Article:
Open Journal of Epidemiology
Vol.4 No.3(2014), Article ID:48628,6 pages DOI:10.4236/ojepi.2014.43019

The Characteristics of Breast Cancer Mortality in Inner Mongolia between 2008 and 2010

Yueling Hu1, Yun Li1, Wenrui Wang2, Yonggang Qian2, Chunxia Hui2, Kepeng Xin1, Shiqi Wang1, Juan Sun1*

1Department of Preventive Medicine, Inner Mongolia Medical University, Hohhot, China

2Inner Mongolia Center for Disease Control and Prevention, Hohhot, China

Email: *

Copyright © 2014 by authors and Scientific Research Publishing Inc.

This work is licensed under the Creative Commons Attribution International License (CC BY).

Received 20 May 2014; revised 20 June 2014; accepted 20 July 2014


Background: The aim of this study was to explore the characteristics of breast cancer mortality in Inner Mongolia, and to provide evidence for the prevention of female breast cancer. Methods: Using data from the Death Registry System from 2008 to 2010. We classified female cancer deaths according to the International Classification of Disease-10th Revision. The mortality of different age groups and the potential years of life lost were calculated for female breast cancer in Inner Mongolia. Results: Breast cancer mortality for Inner Mongolian women was higher in older age groups. The potential years of life lost were also much higher in younger groups than in older groups. Marital status, education level and occupation may contribute to this increase in breast cancer mortality in younger groups. Conclusion: Preventive policies should be implemented to develop strategies aimed at reducing the breast cancer mortality, especially with regard to younger age groups in Inner Mongolia.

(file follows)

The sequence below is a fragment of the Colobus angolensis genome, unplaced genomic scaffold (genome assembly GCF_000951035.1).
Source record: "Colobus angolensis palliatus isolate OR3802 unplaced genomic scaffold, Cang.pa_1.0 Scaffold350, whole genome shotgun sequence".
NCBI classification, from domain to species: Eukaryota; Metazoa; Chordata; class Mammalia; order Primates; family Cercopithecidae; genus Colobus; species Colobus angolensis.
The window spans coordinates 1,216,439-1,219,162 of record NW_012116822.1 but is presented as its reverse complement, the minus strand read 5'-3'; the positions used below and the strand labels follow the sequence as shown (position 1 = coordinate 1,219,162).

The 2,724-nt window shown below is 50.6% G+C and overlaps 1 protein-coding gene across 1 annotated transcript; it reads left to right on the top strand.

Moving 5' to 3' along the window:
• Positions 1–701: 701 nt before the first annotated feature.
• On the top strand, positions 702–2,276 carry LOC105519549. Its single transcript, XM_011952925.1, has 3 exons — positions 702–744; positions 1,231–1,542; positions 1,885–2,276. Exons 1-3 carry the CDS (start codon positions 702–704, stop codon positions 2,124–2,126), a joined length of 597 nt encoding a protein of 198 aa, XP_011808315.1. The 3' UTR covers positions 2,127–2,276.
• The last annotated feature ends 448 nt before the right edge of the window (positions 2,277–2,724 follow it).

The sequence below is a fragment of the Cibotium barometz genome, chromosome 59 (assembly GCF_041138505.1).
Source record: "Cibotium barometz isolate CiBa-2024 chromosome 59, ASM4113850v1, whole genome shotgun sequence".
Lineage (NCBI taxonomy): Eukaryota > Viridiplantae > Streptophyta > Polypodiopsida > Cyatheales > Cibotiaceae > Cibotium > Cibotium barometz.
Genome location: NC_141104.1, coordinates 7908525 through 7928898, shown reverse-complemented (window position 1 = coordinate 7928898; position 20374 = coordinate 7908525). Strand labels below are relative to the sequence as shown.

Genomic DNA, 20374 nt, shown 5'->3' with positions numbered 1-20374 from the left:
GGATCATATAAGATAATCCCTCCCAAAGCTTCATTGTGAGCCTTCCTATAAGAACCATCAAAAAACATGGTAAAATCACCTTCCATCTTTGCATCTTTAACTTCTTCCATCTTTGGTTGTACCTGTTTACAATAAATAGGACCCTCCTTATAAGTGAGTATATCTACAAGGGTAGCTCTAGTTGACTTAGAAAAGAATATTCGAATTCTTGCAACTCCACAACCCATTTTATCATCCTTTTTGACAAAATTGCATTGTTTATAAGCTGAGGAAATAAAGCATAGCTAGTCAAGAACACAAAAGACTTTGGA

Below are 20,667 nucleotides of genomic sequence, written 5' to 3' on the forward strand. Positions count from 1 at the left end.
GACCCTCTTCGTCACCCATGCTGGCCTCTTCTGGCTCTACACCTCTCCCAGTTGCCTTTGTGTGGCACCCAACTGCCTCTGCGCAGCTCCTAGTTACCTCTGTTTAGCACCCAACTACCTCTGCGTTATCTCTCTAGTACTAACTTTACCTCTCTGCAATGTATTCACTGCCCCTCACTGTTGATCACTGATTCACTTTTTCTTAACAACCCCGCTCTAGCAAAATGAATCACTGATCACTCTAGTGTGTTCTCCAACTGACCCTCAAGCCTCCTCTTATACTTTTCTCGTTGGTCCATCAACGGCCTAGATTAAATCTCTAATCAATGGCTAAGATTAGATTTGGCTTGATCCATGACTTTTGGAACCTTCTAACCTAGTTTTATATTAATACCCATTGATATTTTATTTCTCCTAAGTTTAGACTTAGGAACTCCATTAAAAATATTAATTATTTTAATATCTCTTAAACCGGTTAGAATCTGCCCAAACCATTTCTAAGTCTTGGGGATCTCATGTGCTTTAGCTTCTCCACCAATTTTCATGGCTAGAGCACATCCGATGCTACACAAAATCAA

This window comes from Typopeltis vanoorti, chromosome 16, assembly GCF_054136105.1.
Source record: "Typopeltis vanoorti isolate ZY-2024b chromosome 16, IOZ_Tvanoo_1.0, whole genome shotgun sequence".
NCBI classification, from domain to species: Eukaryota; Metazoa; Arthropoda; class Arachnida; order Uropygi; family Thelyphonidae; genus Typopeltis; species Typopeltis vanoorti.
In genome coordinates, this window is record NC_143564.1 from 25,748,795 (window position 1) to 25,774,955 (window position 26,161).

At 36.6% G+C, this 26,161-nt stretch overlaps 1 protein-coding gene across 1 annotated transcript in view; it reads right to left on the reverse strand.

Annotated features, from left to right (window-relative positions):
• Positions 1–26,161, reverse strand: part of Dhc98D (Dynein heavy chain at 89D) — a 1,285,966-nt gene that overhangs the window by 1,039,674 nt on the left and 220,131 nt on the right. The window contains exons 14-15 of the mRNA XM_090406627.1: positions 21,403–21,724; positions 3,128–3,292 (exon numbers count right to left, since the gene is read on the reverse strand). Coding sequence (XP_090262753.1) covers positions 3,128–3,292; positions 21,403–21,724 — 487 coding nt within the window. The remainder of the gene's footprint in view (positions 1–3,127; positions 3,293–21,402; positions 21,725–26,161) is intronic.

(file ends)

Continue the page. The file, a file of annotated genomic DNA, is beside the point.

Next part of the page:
Keywords:Breast Cancer, Mortality, PYLL

1. Introduction

Breast cancer is the second most common cancer worldwide, and by far, the most common cancer in women, with an estimated 458,000 deaths (14% of all cancers) having occurred in 2008 [1] . At the end of the last century in Japan, several studies had predicted that breast cancer would become a leading cancer [2] . Generally speaking, mortality of breast cancer are higher in North America, Northern Europe, Australia/New Zealand and lower in sub-Saharan Africa and Asia [3] .

The age groups trend was different for breast cancer mortality in different countries and regions. In North America, breast cancer mortality rose with age. In Asian countries, the breast cancer mortality curves are flatter in younger age groups than in North America. The peak of mortality for age group was in 55 - 64 years groups in Asian [4] . Some studies showed that a higher proportion of breast cancer patients in developing Asian countries are more in younger age groups than those in developed Asian and Western countries [5] . This characteristic has been explained in part by the fact that many Asian women with breast cancer continue to be diagnosed at a relatively late stage, and young age by itself is a known indicator of poor prognosis for breast cancer [5] .

Inner Mongolia is 1 of 5 minority ethnic autonomous regions in China. Until now, only a few studies have evaluated breast cancer in this region. The aim of this study was to explore the characteristics of breast cancer mortality.